BEVERLY HILLS — It’s a rite of passage. It’s the flexing of one of our most important muscles: imagination. But most importantly, it’s pure and simple fun.
It is the reading of Maurice Sendak’s classic 1963 book “Where the Wild Things Are.” And for five decades, it has been a childhood tradition.
“It was read to me,” 48-year-old Oscar winner Forest Whitaker recalled recently, remembering the first time he became aware of the book that he’ll help turn into a feature film this weekend. “First, it was read to me as a kid. And then it was one of those books I was able to like when I got old enough to read. … I’ve had it around forever. Now, I read it to my kids.”
“I don’t remember anything,” grinned Max Records, the 12-year-old star of the Spike Jonze adaptation of Sendak’s supposedly unfilmable book . “Because I was probably like 1 and a half years old, having my parents read it to me.”
“I think it’s strange that your parents read that to you when you were 1 and a half,” actress Catherine Keener (“The 40-Year-Old Virgin”) said to Records, perhaps because she plays his mother in the film. “Especially considering that people have perceived [the book] as being potentially scary to children.”
A masterpiece of American illustrated children’s literature, Sendak’s words and pictures blew onto the literary scene in the early ’60s with a wind so powerful you’d think it had come from one of those yellow-eyed beasts he imagined. Since then, it has won numerous awards and sold millions of copies around the world — not too shabby for a book made up of only nine sentences.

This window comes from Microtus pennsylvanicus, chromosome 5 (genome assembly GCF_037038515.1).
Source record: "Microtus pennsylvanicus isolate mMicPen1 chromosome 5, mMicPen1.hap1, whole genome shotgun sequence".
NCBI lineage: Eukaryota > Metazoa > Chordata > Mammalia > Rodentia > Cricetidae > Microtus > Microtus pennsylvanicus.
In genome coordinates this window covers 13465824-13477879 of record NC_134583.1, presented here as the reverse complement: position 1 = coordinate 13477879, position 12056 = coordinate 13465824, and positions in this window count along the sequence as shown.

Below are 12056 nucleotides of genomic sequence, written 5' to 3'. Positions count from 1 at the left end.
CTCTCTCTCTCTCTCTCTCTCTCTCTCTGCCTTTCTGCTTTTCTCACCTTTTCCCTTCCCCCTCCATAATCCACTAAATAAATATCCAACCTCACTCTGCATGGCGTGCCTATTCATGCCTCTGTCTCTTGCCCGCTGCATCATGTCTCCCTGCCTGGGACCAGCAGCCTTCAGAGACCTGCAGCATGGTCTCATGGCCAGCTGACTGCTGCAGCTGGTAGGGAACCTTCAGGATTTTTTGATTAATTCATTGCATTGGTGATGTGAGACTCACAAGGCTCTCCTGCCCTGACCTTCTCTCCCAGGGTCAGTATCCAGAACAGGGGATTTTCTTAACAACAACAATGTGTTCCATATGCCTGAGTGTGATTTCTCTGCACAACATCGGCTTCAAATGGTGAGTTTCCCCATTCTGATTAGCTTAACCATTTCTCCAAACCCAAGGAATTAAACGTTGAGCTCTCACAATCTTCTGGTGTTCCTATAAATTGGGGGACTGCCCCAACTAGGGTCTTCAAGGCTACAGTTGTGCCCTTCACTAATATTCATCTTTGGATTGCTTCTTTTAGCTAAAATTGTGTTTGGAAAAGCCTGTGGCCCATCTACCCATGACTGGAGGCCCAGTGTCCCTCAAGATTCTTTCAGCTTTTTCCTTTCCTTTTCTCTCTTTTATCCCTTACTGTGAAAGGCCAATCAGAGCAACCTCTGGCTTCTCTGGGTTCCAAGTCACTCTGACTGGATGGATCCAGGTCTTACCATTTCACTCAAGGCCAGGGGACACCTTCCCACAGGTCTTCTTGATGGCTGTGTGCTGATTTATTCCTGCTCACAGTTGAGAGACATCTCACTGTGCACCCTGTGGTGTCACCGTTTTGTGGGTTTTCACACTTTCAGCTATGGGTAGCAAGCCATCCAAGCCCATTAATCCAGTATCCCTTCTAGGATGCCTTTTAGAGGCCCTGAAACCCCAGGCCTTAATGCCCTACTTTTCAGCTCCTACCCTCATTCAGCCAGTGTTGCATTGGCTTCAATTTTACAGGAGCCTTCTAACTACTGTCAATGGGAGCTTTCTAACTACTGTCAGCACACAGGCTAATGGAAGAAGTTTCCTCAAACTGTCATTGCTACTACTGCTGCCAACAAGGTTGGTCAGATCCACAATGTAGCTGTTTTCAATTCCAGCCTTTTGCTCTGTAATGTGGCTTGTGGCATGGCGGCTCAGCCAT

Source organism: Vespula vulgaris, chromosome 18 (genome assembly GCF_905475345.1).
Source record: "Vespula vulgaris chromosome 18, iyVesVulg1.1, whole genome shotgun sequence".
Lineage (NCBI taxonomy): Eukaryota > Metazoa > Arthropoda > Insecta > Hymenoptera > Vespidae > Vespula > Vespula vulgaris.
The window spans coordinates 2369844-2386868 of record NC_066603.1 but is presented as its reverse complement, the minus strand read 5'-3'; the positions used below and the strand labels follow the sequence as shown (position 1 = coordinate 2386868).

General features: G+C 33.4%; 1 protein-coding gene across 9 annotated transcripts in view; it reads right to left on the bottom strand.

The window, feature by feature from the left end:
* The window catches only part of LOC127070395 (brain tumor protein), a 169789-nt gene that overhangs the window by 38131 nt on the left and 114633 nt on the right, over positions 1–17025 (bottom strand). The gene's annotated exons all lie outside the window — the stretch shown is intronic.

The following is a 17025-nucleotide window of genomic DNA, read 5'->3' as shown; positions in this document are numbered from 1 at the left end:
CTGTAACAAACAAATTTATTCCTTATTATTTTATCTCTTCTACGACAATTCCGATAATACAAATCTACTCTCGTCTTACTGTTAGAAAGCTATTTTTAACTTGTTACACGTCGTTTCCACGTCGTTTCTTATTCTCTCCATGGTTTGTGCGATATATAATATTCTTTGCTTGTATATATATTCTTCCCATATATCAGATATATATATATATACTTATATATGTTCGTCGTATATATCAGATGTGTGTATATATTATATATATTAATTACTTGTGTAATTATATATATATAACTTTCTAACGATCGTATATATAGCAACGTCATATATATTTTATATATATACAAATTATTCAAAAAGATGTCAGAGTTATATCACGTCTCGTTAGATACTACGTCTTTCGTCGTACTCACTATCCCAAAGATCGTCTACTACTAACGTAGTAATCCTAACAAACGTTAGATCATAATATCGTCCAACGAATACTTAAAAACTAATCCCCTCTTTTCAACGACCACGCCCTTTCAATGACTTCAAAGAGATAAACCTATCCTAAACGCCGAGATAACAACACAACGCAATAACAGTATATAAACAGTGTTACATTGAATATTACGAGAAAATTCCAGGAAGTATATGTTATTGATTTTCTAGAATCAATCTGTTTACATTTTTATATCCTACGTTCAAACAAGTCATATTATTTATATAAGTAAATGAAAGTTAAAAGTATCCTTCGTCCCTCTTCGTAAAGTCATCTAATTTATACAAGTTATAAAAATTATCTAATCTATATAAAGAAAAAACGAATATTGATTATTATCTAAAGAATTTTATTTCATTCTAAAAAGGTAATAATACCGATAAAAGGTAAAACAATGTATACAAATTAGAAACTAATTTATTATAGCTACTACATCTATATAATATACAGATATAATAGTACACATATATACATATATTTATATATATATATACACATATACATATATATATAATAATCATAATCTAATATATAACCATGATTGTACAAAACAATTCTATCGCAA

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“It’s weird, because I didn’t really count,” laughed Whitaker, who provides the voice for the monster Ira. “But I think, as a kid, I knew that the story was more in the pictures.”
“I just basically got into it,” Keener said of her own experience, which came relatively late in life. “I knew of the book, but I didn’t really know it until Spike introduced me to the world of Maurice Sendak — which is pretty amazing.”
“I read it to my kids,” remembered Catherine O’Hara (“Home Alone”), who also voices a monster. “I really appreciated the art. Beautiful.”
“I read the book as a kid; it was read to me,” explained Lauren Ambrose (“Six Feet Under”), who provides another voice in the film and further proves the wide influence of Sendak across so many ages and backgrounds. “I read it to my kid now.
“One of my best friends from childhood has a giant tattoo of Max with a fork in his hand down her back,” Ambrose said of Sendak’s main “Wild Things” icon, a wide-eyed boy in a wolf suit who just wants to cause a ruckus. “It was like a big, big deal, deeply embedded in our collective psyche. And also, on her back.”
Check out everything we’ve got on “Where the Wild Things Are.”
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